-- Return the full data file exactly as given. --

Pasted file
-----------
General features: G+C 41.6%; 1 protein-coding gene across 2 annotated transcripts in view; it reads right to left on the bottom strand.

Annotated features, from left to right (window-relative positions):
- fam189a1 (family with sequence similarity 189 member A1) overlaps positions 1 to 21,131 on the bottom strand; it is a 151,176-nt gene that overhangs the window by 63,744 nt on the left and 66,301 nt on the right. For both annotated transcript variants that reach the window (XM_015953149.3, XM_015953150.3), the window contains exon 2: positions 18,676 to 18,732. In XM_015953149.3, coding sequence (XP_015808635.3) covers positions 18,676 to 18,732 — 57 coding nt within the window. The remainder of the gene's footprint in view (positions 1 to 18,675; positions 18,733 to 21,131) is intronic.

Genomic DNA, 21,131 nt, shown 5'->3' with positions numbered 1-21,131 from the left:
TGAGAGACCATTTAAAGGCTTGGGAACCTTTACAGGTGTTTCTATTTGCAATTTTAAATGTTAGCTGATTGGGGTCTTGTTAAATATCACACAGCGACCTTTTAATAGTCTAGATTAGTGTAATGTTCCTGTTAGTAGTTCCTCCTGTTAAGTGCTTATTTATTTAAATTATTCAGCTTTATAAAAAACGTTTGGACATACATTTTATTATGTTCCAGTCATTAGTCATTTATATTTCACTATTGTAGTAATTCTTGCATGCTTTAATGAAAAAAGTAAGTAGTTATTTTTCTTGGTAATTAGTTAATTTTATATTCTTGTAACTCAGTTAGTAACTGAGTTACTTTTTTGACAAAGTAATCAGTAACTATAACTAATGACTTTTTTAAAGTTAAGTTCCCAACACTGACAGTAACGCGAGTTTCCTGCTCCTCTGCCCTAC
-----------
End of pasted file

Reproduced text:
General features: G+C 41.6%; 1 protein-coding gene across 2 annotated transcripts in view; it reads right to left on the bottom strand.

Annotated features, from left to right (window-relative positions):
- fam189a1 (family with sequence similarity 189 member A1) overlaps positions 1 to 21,131 on the bottom strand; it is a 151,176-nt gene that overhangs the window by 63,744 nt on the left and 66,301 nt on the right. For both annotated transcript variants that reach the window (XM_015953149.3, XM_015953150.3), the window contains exon 2: positions 18,676 to 18,732. In XM_015953149.3, coding sequence (XP_015808635.3) covers positions 18,676 to 18,732 — 57 coding nt within the window. The remainder of the gene's footprint in view (positions 1 to 18,675; positions 18,733 to 21,131) is intronic.

Genomic DNA, 21,131 nt, shown 5'->3' with positions numbered 1-21,131 from the left:
TGAGAGACCATTTAAAGGCTTGGGAACCTTTACAGGTGTTTCTATTTGCAATTTTAAATGTTAGCTGATTGGGGTCTTGTTAAATATCACACAGCGACCTTTTAATAGTCTAGATTAGTGTAATGTTCCTGTTAGTAGTTCCTCCTGTTAAGTGCTTATTTATTTAAATTATTCAGCTTTATAAAAAACGTTTGGACATACATTTTATTATGTTCCAGTCATTAGTCATTTATATTTCACTATTGTAGTAATTCTTGCATGCTTTAATGAAAAAAGTAAGTAGTTATTTTTCTTGGTAATTAGTTAATTTTATATTCTTGTAACTCAGTTAGTAACTGAGTTACTTTTTTGACAAAGTAATCAGTAACTATAACTAATGACTTTTTTAAAGTTAAGTTCCCAACACTGACAGTAACGCGAGTTTCCTGCTCCTCTGCCCTAC